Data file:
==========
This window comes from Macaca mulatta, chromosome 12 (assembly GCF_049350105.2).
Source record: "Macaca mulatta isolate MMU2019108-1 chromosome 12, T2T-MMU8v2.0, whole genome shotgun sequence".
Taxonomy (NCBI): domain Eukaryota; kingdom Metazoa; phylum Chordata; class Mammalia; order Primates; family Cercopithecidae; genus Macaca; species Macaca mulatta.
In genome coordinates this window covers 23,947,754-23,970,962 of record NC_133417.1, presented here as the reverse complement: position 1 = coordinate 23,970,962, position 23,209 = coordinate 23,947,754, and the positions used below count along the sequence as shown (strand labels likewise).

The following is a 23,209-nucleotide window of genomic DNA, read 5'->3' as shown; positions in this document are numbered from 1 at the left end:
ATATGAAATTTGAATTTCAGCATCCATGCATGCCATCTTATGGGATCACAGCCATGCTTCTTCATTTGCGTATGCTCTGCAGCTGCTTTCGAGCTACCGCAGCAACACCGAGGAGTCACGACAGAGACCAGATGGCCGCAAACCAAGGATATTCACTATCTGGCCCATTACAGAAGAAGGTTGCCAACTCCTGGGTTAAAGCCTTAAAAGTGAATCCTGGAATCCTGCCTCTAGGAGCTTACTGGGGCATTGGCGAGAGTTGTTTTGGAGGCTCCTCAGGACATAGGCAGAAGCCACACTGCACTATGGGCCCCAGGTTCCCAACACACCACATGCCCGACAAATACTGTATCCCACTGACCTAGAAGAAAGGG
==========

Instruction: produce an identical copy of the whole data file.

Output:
This window comes from Macaca mulatta, chromosome 12 (assembly GCF_049350105.2).
Source record: "Macaca mulatta isolate MMU2019108-1 chromosome 12, T2T-MMU8v2.0, whole genome shotgun sequence".
Taxonomy (NCBI): domain Eukaryota; kingdom Metazoa; phylum Chordata; class Mammalia; order Primates; family Cercopithecidae; genus Macaca; species Macaca mulatta.
In genome coordinates this window covers 23,947,754-23,970,962 of record NC_133417.1, presented here as the reverse complement: position 1 = coordinate 23,970,962, position 23,209 = coordinate 23,947,754, and the positions used below count along the sequence as shown (strand labels likewise).

The following is a 23,209-nucleotide window of genomic DNA, read 5'->3' as shown; positions in this document are numbered from 1 at the left end:
ATATGAAATTTGAATTTCAGCATCCATGCATGCCATCTTATGGGATCACAGCCATGCTTCTTCATTTGCGTATGCTCTGCAGCTGCTTTCGAGCTACCGCAGCAACACCGAGGAGTCACGACAGAGACCAGATGGCCGCAAACCAAGGATATTCACTATCTGGCCCATTACAGAAGAAGGTTGCCAACTCCTGGGTTAAAGCCTTAAAAGTGAATCCTGGAATCCTGCCTCTAGGAGCTTACTGGGGCATTGGCGAGAGTTGTTTTGGAGGCTCCTCAGGACATAGGCAGAAGCCACACTGCACTATGGGCCCCAGGTTCCCAACACACCACATGCCCGACAAATACTGTATCCCACTGACCTAGAAGAAAGGG